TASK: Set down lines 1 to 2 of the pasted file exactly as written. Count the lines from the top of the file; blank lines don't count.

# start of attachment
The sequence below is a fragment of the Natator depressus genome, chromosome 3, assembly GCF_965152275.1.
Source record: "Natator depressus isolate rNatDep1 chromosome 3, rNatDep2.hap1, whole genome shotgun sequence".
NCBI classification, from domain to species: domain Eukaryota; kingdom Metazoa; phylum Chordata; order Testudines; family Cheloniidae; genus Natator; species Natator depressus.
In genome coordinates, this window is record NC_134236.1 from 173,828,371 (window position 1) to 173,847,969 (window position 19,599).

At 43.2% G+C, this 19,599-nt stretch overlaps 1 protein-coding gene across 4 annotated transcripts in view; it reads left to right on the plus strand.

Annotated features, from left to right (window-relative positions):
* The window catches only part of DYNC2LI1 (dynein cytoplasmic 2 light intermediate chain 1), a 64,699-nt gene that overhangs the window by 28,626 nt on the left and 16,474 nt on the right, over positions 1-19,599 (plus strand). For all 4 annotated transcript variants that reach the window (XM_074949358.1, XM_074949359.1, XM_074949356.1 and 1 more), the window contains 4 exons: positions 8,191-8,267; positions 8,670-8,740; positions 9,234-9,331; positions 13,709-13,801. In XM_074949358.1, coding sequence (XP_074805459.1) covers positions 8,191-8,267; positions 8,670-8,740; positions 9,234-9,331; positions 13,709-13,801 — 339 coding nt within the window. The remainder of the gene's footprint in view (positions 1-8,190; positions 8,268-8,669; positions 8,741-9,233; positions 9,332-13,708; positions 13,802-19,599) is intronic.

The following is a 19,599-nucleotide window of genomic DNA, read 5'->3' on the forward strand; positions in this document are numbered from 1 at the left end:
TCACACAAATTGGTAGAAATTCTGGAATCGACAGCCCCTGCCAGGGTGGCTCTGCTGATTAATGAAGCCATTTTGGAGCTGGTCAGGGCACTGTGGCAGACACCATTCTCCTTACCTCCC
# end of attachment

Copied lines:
The sequence below is a fragment of the Natator depressus genome, chromosome 3, assembly GCF_965152275.1.
Source record: "Natator depressus isolate rNatDep1 chromosome 3, rNatDep2.hap1, whole genome shotgun sequence".